I was 4 years old and made a Decision. The photo captures the moment perfectly. I might have been young, but I decided that the photographer was stupid, along with his studio, the backdrop and everything else. And with that decision came a vision: in my life, I was going to do things very differently. By the time I was around 7 years of age and, at last, allowed to cycle to school on my own, I was sure I could have cycled on my own yeeaars earlier. Confirming my vision at the photographer’s studio: Just you wait until I can make all of my own decisions. My life will be so exciting and eventful!
I was pretty tough. Dolls and other girly things, in my view, simply weren’t cool. Climbing trees or chopping logs with papa, now that was extremely cool. Hiking in the mountains, clambering over rocks, crossing a mountain stream. Nicely cool too. My first university degree wasn’t exactly exciting or eventful, not to mention cool, until I piled up another degree, Modern Japanese Studies. Mmmm, now it was starting to shape up into something ‘exciting’, particularly when we were allowed to work in Tokyo for a few months. By then, it was clear that I was doing something Interesting and was totally in charge of my own existence. A few months in Tokyo? Easy. Couple of years in London? Well, that certainly did nothing to undermine my increasingly eventful life. Okay, fair enough, I had to pop in coins into a meter to get hot water and electricity. Rather uncool, but hey, that didn’t detract one iota from the ‘cool’ life that I was now leading. Which in itself was largely in my own head. My family and friends loved me for who I was, not for my glamorous Tokyo or London lifestyle.
Years pass, we got married, had children, endured loss. I’d become slightly less in charge than I once envisaged, but I still got to make my own decisions. What’s more, it turned out to be rather cool to have a family, running our own business, going on holidays. Ah! Going on holiday means you finally get to do all those really cool things, like climbing trees, riding roller coasters, hiking in the mountains and jumping waves. Cool! And, once back home? Well, you have some awesome photos to show for it.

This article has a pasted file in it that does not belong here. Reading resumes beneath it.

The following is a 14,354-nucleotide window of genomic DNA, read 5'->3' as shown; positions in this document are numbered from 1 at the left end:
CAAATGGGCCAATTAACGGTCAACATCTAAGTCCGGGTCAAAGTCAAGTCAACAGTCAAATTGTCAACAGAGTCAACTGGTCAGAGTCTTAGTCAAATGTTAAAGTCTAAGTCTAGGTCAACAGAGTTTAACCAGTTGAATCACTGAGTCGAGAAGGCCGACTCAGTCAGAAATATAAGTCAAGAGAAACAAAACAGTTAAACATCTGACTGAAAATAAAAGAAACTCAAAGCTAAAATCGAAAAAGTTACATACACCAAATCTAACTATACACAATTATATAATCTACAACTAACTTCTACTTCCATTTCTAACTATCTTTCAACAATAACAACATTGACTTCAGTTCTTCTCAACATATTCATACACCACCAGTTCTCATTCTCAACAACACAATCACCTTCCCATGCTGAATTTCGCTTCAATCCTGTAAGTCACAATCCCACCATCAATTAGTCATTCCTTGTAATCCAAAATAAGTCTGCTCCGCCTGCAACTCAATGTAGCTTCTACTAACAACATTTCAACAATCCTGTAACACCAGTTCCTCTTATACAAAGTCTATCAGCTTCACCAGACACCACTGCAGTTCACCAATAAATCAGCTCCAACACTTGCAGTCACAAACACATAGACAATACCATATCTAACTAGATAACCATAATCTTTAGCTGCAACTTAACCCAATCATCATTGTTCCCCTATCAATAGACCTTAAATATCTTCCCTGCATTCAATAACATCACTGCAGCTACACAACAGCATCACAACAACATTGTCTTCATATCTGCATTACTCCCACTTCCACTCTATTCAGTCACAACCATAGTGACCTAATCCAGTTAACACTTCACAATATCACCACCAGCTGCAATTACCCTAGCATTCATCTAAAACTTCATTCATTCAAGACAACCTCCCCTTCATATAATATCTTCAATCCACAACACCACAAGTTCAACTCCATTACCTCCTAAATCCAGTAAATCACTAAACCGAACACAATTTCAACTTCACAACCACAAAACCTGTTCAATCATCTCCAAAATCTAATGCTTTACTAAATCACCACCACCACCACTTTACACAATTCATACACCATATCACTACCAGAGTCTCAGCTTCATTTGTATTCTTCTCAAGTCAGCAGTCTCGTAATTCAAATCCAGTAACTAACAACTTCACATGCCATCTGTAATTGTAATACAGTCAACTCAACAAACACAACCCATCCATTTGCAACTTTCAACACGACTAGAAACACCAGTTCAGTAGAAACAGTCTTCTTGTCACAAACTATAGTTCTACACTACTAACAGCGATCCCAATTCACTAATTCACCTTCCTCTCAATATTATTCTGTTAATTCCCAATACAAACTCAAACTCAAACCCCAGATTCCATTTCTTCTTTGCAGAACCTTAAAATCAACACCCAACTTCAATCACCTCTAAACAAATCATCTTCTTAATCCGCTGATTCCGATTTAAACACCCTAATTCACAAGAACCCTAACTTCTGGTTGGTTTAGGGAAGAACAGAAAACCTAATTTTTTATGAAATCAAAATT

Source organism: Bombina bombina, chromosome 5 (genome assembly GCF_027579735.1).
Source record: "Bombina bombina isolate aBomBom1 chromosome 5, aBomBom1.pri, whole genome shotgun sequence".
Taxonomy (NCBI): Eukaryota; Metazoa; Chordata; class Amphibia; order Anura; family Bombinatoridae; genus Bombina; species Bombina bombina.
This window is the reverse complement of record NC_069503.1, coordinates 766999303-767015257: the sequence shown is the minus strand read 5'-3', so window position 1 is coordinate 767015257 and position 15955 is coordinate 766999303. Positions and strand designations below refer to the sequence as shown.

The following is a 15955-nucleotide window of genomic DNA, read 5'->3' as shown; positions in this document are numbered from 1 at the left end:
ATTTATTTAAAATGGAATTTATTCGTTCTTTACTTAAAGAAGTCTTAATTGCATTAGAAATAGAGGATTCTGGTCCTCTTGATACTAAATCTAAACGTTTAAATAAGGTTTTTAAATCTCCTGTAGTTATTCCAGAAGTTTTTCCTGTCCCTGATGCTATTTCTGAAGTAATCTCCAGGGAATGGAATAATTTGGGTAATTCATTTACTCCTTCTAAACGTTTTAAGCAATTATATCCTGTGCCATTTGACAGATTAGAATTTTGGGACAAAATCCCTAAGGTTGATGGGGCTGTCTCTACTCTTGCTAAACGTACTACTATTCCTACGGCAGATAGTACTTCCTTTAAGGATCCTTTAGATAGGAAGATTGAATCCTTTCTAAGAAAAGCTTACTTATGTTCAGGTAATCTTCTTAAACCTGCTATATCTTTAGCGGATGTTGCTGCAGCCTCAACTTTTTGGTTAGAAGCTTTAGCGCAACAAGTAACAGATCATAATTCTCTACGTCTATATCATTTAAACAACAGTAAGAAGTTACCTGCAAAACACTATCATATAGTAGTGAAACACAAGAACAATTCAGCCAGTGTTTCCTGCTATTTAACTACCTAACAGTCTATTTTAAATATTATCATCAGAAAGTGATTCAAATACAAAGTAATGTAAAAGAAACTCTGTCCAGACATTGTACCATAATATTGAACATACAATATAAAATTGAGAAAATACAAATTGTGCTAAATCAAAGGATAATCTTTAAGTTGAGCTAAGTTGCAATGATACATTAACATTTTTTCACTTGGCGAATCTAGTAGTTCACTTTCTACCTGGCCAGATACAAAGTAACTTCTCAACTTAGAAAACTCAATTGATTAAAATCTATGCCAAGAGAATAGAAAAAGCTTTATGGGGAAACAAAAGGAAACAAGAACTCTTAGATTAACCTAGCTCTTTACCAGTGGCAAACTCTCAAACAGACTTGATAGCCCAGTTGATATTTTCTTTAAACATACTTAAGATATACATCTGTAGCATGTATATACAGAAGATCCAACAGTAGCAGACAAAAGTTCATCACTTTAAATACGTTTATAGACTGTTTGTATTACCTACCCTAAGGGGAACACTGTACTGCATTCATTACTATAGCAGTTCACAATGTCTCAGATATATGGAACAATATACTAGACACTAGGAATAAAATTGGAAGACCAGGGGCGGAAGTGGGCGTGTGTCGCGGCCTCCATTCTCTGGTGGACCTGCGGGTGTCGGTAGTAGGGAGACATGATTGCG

And all the while, I get to decide how I stand, walk, talk, eat and drink. Independent, self-sufficient and self-assured.
One day you no longer get to decide how you stand, walk, talk, eat or drink.
One day you no longer get to decide how you think or even what to base your decisions on.
One day you come up against a shadow warrior. Parkinson’s. Parkinson’s joins your life, including your decision making process. Hohoho! That’s not how it was meant to be! I was the one who was in charge! I was the one who determined my own stance, my own mindset, my own life! I was the one who determined how cool I was, not parkinson’s.
Parkinson’s is so not cool
Parkinsons is so not cool. Even though you’re still aching to be cool – hiking in the mountains with muscle-toned legs, effortlessly mowing the lawn, working a 14-hour day and still having both the energy and the inclination to doing something fun with the kids. You start to compensate, by being extra brave, extra wise, or even extra human in coping with your disease. You do something creative for example, and come what may, you try to remain your usual, witty self. Why? Because parkinson’s won’t leave you the free choice of how you walk, talk, feel or participate. You’re embarking upon a Titanic Battle with the shadow warrior. You don’t want this, that or the other, you just want to be YOURSELF! And you certainly don’t want the audience watching your fight to tell you how should fight. Thanks for the advice, great, but no thanks. After all, who’s bravely waving her sword – me or you?
A new decision
One day you start to make your own decisions again. The hardest decision is acknowledging that you’ll never win that Titanic Battle with your shadow warrior. But you realise too, that you might lose your health, but never your own mind and certainly not your willpower.
And one day you’re that 4 year old girl again, in charge, making a Big Decision. This time round it’s the decision that your good old Cool, the cool from hiking in the mountains, climbing trees, jumping waves belongs in the past.
One day you have to decide that your body posture is indeed less cool than it used to be, that resting on the sofa in the afternoon is not particularly cool, that a meds dispenser divided into the days of the week is not cool either and having to practice your signature three times before placing it is far from cool too.
The New Cool
Parkinson’s forces you on a quest to discover your New Cool. So many people with parkinson’s, so many quests. But the hardest quest is the best, as it’s the one that brings you right back to yourself. Because that’s when you’re at your finest. That, my valued reader, THAT is your New Cool. Shuffling, tremors, rigidity, slowness and all.